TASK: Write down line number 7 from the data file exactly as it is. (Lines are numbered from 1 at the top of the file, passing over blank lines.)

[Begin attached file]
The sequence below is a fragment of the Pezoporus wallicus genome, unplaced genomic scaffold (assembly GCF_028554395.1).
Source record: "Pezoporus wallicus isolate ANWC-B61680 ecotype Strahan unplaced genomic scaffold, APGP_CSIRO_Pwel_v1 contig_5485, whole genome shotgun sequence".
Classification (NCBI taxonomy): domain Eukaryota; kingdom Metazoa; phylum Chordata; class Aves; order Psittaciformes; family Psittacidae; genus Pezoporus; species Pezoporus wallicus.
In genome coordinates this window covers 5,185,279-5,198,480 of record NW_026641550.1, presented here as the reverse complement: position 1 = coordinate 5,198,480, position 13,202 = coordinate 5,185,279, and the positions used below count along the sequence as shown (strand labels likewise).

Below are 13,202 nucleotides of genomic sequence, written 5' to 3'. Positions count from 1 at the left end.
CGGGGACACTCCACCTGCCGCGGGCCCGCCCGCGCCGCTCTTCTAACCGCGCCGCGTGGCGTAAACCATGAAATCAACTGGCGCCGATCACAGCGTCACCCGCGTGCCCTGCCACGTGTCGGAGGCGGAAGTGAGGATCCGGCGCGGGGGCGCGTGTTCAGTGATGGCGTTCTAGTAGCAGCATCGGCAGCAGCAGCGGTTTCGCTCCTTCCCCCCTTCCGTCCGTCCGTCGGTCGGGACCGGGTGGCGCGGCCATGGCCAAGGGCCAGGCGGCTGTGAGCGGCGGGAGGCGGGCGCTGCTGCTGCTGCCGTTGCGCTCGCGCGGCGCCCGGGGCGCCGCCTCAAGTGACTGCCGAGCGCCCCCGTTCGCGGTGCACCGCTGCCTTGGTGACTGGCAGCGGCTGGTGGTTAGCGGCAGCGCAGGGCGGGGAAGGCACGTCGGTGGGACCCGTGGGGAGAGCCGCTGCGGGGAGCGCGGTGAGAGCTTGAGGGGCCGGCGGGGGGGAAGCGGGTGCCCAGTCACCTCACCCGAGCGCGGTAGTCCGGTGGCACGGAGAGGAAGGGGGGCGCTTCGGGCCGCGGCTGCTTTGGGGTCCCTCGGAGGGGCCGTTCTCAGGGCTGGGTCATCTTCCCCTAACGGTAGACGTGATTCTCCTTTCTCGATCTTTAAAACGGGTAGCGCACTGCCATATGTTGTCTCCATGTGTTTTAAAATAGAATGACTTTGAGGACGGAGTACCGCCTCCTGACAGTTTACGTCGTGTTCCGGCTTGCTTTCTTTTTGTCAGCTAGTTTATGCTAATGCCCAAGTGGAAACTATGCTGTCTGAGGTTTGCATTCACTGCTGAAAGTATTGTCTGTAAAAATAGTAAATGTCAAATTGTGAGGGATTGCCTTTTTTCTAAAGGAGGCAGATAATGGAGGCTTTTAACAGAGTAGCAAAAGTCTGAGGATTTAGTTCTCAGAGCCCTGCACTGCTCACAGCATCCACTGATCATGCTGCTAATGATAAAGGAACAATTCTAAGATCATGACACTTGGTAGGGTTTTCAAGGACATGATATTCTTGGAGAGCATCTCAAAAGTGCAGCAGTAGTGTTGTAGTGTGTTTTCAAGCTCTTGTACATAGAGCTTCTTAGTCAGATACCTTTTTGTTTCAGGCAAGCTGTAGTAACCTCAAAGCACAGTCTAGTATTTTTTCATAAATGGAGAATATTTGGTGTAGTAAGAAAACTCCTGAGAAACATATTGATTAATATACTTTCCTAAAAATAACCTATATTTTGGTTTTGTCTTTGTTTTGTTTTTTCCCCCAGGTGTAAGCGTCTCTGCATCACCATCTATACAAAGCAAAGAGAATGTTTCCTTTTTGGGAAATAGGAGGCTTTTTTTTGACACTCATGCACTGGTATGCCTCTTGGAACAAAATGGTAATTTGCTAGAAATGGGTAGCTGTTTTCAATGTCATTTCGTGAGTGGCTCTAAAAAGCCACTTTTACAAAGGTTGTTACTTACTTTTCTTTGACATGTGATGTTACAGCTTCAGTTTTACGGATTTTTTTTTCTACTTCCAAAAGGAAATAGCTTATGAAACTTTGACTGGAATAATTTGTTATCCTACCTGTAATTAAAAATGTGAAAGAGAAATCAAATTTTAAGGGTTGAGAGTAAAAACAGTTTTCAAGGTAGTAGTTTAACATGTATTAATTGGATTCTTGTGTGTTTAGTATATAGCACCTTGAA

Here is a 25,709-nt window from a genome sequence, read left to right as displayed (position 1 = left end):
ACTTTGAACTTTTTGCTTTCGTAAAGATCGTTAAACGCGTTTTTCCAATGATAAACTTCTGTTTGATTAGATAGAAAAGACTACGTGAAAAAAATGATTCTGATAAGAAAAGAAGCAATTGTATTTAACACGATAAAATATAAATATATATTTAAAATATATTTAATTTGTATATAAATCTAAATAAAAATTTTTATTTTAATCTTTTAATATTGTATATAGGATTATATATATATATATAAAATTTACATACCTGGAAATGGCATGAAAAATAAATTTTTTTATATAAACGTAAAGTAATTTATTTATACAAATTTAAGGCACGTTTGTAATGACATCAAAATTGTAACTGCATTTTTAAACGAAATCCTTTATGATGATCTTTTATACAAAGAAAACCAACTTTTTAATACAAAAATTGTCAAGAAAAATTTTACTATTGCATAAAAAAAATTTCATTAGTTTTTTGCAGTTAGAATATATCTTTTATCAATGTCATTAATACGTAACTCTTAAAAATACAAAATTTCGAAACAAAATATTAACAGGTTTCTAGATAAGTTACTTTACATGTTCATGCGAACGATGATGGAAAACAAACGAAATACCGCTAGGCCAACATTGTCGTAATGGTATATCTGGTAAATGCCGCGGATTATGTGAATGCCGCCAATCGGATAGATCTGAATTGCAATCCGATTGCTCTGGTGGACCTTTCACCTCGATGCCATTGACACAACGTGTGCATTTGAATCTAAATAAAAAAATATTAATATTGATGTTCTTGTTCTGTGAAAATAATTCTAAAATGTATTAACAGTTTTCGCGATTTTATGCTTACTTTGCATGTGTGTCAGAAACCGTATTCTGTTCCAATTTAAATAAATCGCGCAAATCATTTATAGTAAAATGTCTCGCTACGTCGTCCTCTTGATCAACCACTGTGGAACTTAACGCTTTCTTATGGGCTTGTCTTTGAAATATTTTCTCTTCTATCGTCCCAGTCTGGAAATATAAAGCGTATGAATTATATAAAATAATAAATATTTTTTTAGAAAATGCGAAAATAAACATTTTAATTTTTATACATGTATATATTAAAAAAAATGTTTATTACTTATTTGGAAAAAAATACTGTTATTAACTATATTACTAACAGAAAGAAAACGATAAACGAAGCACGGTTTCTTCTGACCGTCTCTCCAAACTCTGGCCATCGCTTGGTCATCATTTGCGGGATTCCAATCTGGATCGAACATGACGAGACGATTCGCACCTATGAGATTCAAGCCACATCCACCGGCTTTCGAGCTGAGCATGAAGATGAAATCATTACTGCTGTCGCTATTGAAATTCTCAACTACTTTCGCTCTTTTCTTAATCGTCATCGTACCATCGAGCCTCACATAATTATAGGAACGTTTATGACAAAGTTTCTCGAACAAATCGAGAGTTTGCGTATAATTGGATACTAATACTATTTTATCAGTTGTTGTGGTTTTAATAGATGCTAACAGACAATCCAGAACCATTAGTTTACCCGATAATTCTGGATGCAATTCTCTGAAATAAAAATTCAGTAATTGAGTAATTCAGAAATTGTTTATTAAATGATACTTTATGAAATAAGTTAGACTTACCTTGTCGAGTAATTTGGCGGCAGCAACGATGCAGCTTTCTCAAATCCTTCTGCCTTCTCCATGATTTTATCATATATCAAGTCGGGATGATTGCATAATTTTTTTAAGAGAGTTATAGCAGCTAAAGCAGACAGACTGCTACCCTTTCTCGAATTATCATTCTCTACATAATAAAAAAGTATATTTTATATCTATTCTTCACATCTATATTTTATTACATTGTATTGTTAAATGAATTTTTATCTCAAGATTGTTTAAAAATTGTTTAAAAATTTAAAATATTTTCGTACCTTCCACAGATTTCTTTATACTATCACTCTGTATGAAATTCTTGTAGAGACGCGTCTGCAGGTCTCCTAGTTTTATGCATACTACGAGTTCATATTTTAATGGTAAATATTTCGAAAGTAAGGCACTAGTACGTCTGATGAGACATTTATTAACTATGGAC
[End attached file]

Here is a 25,709-nt window from a genome sequence, read left to right as displayed (position 1 = left end):